Given all the confusion over legalities of when we can start loosening the apron strings, I wanted expert advice. How much freedom can parents give their kids today without running afoul of the law? Here’s what I learned:
Laurence Klass, a family law associate with Vancouver law firm Watson Goepel LLP, says that while government clearly imposes age limits on many aspects of child safety, from car seats to alcohol use, there’s more room for parental discretion around milestones like staying home alone. Rob Thompson, director of communications at the Children’s Aid Society of Toronto confirms, “The law is purposefully vague and varies from province to province. Parents know their child best. One 12-year-old may be fine to leave alone as a parent runs out to the store; another may not.”
However, despite the shades of grey, parents can infer some general legal guidelines. In Ontario the Child and Family Services Act states that if a child younger than 10 is left at home unsupervised, the onus of establishing that reasonable provisions for supervision and care were made rests with parents or guardians. Other provinces use 12 as a guideline.
Under the Criminal Code of Canada, if a child under 10 is left alone and his or her life or health is endangered, child abandonment charges can be laid. In a notable case last year, a Winnipeg mother was charged with child abandonment after leaving her six-year-old son home alone for 90 minutes while she ran errands. While the judge ruled her actions a “mistake” and “unacceptable”, the mother was found not guilty of criminal charges.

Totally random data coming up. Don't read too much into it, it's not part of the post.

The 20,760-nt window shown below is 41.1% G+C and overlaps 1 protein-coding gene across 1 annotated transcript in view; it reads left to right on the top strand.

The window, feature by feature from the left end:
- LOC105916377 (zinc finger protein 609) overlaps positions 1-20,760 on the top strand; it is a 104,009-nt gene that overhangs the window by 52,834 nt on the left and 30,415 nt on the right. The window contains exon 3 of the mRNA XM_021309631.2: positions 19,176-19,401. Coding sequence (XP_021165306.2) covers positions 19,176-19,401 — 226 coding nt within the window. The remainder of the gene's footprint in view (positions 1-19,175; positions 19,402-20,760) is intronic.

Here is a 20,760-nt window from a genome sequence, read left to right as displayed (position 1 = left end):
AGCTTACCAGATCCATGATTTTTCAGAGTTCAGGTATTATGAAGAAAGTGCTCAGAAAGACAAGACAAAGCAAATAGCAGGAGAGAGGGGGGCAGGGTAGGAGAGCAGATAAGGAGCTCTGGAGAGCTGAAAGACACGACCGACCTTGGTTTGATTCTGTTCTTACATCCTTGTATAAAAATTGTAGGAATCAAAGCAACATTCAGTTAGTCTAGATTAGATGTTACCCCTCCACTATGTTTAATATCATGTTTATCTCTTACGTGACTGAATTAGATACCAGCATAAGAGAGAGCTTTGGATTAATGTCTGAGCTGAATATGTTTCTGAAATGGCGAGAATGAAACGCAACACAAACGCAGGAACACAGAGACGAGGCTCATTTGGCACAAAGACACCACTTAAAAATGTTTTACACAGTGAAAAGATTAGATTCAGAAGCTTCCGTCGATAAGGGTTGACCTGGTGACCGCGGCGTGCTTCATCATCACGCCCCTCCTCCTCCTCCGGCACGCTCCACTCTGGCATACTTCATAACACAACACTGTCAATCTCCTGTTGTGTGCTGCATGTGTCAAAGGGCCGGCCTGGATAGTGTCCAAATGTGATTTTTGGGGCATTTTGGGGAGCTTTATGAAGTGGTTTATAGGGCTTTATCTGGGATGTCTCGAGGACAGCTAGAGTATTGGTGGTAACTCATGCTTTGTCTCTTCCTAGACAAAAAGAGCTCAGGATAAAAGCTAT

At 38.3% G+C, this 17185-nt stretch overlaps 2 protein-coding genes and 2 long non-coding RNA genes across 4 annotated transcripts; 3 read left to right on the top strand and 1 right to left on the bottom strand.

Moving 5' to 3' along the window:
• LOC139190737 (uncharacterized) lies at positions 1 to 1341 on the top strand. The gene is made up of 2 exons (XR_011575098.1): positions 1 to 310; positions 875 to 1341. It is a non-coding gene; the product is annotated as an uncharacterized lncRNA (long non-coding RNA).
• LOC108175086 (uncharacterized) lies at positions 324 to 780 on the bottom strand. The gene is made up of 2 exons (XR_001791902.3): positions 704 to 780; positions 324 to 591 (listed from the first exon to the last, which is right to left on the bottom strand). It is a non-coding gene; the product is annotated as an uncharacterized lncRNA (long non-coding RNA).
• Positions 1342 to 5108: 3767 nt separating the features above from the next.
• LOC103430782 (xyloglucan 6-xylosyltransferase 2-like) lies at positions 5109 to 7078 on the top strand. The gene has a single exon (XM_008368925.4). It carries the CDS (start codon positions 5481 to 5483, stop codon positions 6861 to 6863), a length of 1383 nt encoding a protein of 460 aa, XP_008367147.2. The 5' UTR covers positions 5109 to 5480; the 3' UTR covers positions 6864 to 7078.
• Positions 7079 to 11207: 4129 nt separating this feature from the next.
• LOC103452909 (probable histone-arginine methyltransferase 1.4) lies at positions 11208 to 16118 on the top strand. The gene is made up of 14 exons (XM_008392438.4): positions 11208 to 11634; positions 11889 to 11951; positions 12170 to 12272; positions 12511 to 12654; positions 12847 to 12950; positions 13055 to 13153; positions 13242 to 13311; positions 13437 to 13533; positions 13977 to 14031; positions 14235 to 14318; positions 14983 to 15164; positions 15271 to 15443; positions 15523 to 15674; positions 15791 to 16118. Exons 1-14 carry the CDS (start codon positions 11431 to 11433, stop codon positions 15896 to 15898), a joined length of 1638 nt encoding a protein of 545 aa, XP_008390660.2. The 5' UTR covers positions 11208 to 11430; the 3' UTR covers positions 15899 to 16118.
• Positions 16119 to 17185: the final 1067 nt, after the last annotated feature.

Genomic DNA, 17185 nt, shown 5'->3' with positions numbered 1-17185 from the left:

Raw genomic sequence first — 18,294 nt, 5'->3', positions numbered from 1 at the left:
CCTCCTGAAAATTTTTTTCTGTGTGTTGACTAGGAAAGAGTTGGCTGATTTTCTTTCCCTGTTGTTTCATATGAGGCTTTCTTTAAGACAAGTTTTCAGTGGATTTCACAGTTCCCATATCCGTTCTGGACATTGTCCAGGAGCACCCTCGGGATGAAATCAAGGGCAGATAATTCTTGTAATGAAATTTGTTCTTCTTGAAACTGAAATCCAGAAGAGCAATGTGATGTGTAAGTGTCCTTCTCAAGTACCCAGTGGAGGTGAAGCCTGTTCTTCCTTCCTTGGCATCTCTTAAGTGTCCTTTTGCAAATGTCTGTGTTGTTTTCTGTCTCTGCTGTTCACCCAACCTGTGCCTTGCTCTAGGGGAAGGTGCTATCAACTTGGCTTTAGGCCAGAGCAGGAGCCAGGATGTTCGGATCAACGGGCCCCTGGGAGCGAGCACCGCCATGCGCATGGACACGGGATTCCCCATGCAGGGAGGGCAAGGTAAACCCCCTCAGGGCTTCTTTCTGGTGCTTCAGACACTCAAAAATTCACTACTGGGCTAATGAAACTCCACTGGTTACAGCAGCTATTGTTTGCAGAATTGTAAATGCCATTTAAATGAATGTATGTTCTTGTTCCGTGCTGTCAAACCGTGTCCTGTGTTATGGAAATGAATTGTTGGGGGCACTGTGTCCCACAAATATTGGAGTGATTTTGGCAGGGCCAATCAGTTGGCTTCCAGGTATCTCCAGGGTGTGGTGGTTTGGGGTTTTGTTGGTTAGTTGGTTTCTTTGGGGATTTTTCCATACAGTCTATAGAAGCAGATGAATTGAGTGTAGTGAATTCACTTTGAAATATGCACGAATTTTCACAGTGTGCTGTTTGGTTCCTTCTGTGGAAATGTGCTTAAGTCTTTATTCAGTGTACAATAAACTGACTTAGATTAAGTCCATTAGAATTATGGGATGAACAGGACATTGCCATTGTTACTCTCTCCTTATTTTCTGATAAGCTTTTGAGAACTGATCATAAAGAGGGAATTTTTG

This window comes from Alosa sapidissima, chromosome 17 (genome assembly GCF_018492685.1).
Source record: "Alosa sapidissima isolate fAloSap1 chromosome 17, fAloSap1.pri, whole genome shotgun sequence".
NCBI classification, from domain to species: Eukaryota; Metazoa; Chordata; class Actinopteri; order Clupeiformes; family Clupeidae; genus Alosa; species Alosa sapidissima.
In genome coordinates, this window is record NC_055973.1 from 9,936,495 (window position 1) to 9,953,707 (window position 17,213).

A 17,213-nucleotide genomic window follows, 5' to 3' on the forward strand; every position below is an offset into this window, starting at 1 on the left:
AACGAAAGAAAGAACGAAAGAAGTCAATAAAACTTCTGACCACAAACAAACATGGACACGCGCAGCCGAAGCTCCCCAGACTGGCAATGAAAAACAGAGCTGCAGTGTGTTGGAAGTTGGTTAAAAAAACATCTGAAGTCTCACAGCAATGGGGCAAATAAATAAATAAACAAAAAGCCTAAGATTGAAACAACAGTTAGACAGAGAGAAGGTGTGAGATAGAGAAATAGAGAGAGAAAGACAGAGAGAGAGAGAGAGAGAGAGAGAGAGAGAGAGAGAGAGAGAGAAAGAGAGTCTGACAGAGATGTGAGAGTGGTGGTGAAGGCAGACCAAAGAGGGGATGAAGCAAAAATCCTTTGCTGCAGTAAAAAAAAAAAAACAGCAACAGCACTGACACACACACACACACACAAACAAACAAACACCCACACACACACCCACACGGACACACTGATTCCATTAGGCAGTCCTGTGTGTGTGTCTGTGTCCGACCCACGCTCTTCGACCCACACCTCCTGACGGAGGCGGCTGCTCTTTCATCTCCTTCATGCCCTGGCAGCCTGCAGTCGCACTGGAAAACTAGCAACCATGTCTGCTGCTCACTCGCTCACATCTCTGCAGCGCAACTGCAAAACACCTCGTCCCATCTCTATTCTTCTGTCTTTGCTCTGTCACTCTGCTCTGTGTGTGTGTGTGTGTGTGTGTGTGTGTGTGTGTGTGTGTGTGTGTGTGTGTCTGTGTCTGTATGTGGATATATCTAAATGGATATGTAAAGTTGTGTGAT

Don Marentette, national manager of first aid programs with the Canadian Red Cross, agrees that age 10 or 11 is a kind of societal norm, where more freedoms accrue. “But it really relies heavily on the parents and the child to see where they are.”
Home Alone courses designed by the Canada Safety Council and Kid Proof organizations are both recommended for kids 10 and up. And it’s worth noting the minimum age requirement to take the Red Cross Babysitting Course is 11.
Because the law leaves room for interpretation, the onus is on parents to demonstrate adequate protection for their child. How? Laurence advises thought and planning: “First, is the child comfortable being on their own? And if they are comfortable, ensuring that in the event something took place…is there a neighbour close by, that your child has phone numbers of people who they can call. If there’s an accident is there a first aid kit? It’s putting things in place that not only protect the child but also reassure the child.”
At the Red Cross, Don says: “It’s really having that conversation with your child and determining how they define safety.” He also advises establishing a communications loop with kids. “Maybe there’s a plan to connect every half hour, maybe it’s a text that the child sends or receives.” And formal training is key. The Red Cross and many other organizations in Canada offer detailed training programs for kids around safety, first aid and babysitting. And because so many kids have smart phones, Don says the Red Cross offers a free first aid app and is developing home alone and babysitting apps for kids, too. (See sidebar below for a list of resources.)
Experts emphasize this is a process – you don’t just up and leave a child alone one day for hours or suddenly tell them they’re walking solo to school. “Rehearsing with the child is very important,” adds Don. Start small and review frequently.